Henry & William Evans Home for Children, Inc.

330 E. Leicester St.

Winchester, VA 22601

evans@evanshome.org

Tel:   540.662.8520
Fax:  540.662.4224

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Evans Home 42nd Annual Doll Auction​


WINCHESTER- Even in its 42nd year, the annual doll auction held to benefit the Henry and Williams Evans Home for Children continues to hold a special place in the hearts of those who coordinate and support the fundraiser.  

 

 

 "It's a tradition that many people look forward to," said Winchester City Mayor Elizabeth A. Minor, the event's chair.

 

This year, 24 one-of-a-kind dolls will be available to bid on when the auction begins at 2:30 p.m. Sunday at the Lloyd House, an alumni house next to the Evans Home on East Leicester Street. A 2 p.m. reception will precede the auction.

 

"It's a worthy cause," said Minor, who serves on the Evans Home Board of Directors. "I think people do open their hearts."

 

All proceeds from the annual event go back to the Home, which provides an alternative environment for children who cannot live with their families and who would not thrive in a foster or adoptive family.

 

As of last week, 13 kids were living at the residence, said Collette Hawes, the home's administrative assistant, who helps to coordinate the auction.

 

Organizers hope that auctioneer Ray Kaderli of Results Auction on North Loudoun Street will help them raise between $10,000 and $12,000 Sunday to help those children who rely on the Evans Home for supportive and nurturing care.

 

"It's important," Minor said. "It's wonderful that they have that home."

 

The doll dressers, some who live as far away as New York, have contributed their time and craftiness to assure that the Evans Home reaches its fundraising goal.

 

BB&T donated the porcelain and vinyl doll forms, which the ladies transformed into a young girl celebrating her first Kwanzaa, a caroling couple, and two toddlers dressed in John Deere tractor apparel among the other handmade designs. Two of the dolls are even dressed for Apple Blossom. 

 

"I have a huge admiration for all of it, because I can't do it," Hawes said. Many of the dressers have been preparing dolls for the auction for years, and despite age having caught up with some of the ladies, their work is still impressive. Both Hawes and Minor - neither of who are sewers - have a great appreciation of the time and effort the volunteers put into creating the unique dolls."They do such beautiful work," Minor said. Several of the ladies dress multiple dolls, but with the number of decorators having decreased from between 10 and 15 in previous years down to eight, Hawes said she is on the lookout for new dressers. "We're trying to appeal to new people to take an interest in dressing dolls," she said.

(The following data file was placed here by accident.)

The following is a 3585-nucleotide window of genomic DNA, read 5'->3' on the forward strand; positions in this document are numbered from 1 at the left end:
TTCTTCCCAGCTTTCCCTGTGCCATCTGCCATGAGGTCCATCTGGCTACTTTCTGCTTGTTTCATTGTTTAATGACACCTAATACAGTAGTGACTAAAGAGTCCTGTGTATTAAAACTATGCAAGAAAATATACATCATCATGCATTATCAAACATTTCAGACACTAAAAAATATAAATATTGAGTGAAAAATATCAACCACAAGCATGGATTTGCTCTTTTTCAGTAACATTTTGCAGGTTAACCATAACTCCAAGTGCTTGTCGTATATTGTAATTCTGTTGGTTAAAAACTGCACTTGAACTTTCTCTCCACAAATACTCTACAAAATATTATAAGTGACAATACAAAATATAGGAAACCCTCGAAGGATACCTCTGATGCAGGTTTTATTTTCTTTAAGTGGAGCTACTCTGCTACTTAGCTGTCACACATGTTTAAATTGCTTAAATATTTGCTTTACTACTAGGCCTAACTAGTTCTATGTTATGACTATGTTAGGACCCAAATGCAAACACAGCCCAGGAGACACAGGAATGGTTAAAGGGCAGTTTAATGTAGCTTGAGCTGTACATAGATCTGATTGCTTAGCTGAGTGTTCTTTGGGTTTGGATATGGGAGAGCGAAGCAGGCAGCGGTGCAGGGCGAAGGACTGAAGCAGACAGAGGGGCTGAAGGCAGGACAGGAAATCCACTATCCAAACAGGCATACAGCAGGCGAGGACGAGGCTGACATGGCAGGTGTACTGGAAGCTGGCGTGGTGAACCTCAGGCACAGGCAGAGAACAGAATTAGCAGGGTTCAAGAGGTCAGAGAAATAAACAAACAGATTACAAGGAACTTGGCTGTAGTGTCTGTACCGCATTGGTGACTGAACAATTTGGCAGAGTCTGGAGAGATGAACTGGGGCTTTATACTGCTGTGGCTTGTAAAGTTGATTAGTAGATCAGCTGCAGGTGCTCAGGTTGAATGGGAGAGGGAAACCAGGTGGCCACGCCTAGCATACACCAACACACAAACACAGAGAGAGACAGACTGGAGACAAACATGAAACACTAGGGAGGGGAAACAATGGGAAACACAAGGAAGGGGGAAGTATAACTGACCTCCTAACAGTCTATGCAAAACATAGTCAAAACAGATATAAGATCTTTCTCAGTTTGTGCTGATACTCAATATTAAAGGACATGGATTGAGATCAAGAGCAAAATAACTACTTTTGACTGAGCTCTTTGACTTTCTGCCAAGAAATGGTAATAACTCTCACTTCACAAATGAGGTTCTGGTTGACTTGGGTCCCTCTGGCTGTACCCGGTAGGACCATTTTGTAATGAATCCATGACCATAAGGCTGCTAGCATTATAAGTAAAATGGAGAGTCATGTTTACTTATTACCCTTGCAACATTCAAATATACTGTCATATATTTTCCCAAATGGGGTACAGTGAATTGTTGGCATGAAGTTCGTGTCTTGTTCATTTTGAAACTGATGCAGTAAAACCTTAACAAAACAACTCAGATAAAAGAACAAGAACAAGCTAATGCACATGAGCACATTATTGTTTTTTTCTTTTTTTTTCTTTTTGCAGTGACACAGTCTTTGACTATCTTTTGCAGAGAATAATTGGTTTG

Twelve new dolls will be up for for sale Sunday, along with 12 dolls from the collection of the late Lorene Russell, a Winchester resident and long-time friend and supporter of the doll auction and Evans Home. The dolls - winners in the auction's yearly judging contest - have been donated back to the home for the fundraiser. "She had a great eye for what was beautiful," Hawes said, noting that Russell attended the auction for 20 years. Like Russell, many of the event's supporters have become regulars at the auction throughout the years.

 

 

"It's a fun, nice, family way to spend the Sunday," Hawes said. She, along with Minor, encourage everyone in the community to come take a look at the creations. "They're different but very nice," Minor said about the dolls, many who come with their own baby-doll size personalities. The dressers give their dolls names, and many also submit a synopsis of the work that went into making the doll or a story to accompany their creation. "It's really sweet the write up the ladies do for their dolls," Hawes said.

 

But the event's organizers are not the only ones to take note of the decorators' originality.

 

In keeping with the tradition of the annual auction, the dolls were judged last week at the Evans Home by a group of anonymous judges, who chose their favorites from categories including baby dolls, character and nationality dolls, "fancy and frilly" dolls, and those that are "plain and sensible."

 

Winchester resident Betsy Sibert, the first-place winner in the "fancy and frilly" category, took the overall grand prize for her Miss Apple Blossom doll. The brunette doll is dressed in pink and green from head to toe, and accessorized with a pink bonnet, handbag, and apple blossoms in her right hand to match her floral dress.

 

The public may get a sneak peek of Miss Apple Blossom and all of the dolls up for auction while they are on display this week at several of Winchester's downtown businesses. "We're trying to get them out to bring awareness," Hawes said.

 

Hottel and Willis, P.C. on North Braddock Street and Bell's Fine Clothing on the Loudoun Street Mall are among the locations where the dolls can be seen. The dolls are available on the nonprofit's Facebook page. And for those who are interested in purchasing a doll, but are unable to attend the auction, bids will be accepted at evanshome.org until midnight Saturday.

 

"We're hoping for more online action," Hawes said. Online bidders will have a chance to up their purchase price during the auction, should they be outbid by those in attendance.

 

Minor said it isn't uncommon for the bidders to already have a spot picked out or a recipient in mind for the doll they wish to take home with them. They look forward to the auction just as much as the charity looks forward to hosting the event, one of its three main fundraisers of the year. "It really is a tradition for the Evans Home," Minor said.

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